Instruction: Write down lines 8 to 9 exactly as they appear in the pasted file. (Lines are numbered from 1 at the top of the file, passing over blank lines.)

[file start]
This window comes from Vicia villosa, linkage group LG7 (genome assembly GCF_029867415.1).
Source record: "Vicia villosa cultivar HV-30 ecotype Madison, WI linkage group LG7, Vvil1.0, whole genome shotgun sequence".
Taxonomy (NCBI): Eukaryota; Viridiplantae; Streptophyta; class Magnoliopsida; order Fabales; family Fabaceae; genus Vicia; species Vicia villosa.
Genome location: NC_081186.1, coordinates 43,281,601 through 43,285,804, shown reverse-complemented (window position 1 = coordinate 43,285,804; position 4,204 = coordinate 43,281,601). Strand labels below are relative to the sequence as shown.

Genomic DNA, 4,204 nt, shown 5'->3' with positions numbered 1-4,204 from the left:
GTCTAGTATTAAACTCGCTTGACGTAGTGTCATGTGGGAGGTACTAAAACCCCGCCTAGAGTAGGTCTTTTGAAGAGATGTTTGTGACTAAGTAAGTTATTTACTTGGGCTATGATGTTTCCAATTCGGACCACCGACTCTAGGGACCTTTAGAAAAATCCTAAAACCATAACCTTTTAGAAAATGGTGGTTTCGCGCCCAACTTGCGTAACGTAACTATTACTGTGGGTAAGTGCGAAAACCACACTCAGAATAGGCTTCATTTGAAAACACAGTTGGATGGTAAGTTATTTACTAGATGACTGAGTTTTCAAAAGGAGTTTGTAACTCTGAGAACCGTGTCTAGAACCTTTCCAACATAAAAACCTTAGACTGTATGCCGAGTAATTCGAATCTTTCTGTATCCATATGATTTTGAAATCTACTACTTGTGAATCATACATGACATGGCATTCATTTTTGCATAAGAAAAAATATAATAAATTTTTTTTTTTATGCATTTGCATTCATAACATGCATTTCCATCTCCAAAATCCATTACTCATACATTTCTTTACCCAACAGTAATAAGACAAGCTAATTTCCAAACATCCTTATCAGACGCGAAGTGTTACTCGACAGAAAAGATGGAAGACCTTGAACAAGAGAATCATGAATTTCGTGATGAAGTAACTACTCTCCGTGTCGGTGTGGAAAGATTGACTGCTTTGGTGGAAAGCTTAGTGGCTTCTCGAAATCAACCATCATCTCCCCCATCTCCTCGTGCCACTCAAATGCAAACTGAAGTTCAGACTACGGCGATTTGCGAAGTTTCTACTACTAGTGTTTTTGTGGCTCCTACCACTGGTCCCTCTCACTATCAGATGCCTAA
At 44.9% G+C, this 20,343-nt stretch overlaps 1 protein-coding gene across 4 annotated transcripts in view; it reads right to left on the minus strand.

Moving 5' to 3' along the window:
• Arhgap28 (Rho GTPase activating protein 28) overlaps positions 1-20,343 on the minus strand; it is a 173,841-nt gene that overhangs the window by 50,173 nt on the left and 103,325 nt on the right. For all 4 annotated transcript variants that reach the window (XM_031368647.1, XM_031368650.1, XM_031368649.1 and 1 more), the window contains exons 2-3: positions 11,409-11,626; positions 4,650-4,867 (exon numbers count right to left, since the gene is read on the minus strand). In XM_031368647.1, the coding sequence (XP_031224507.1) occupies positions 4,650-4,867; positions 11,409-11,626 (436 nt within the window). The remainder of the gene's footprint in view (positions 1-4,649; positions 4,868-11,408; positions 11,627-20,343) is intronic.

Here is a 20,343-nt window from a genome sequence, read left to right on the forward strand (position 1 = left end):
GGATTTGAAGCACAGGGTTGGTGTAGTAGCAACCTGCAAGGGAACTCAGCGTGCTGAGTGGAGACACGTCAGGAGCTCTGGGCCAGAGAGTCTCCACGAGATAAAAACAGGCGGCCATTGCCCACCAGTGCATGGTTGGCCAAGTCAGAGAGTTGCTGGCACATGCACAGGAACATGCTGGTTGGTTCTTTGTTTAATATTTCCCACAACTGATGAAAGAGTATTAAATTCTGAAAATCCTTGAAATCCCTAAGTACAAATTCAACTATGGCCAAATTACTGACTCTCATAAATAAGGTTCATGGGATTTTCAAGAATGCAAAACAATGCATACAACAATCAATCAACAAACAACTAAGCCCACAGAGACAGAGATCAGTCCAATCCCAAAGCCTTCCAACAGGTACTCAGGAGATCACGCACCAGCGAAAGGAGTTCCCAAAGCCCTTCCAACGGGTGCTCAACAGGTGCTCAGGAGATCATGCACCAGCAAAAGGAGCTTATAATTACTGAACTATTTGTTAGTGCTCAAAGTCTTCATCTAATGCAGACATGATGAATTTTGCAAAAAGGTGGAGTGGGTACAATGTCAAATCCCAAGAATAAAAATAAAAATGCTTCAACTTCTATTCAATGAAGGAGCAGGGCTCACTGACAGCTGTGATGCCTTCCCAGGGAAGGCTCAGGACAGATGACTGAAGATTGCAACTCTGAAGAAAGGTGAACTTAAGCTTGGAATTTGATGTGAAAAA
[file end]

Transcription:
Moving 5' to 3' along the window:
• Arhgap28 (Rho GTPase activating protein 28) overlaps positions 1-20,343 on the minus strand; it is a 173,841-nt gene that overhangs the window by 50,173 nt on the left and 103,325 nt on the right. For all 4 annotated transcript variants that reach the window (XM_031368647.1, XM_031368650.1, XM_031368649.1 and 1 more), the window contains exons 2-3: positions 11,409-11,626; positions 4,650-4,867 (exon numbers count right to left, since the gene is read on the minus strand). In XM_031368647.1, the coding sequence (XP_031224507.1) occupies positions 4,650-4,867; positions 11,409-11,626 (436 nt within the window). The remainder of the gene's footprint in view (positions 1-4,649; positions 4,868-11,408; positions 11,627-20,343) is intronic.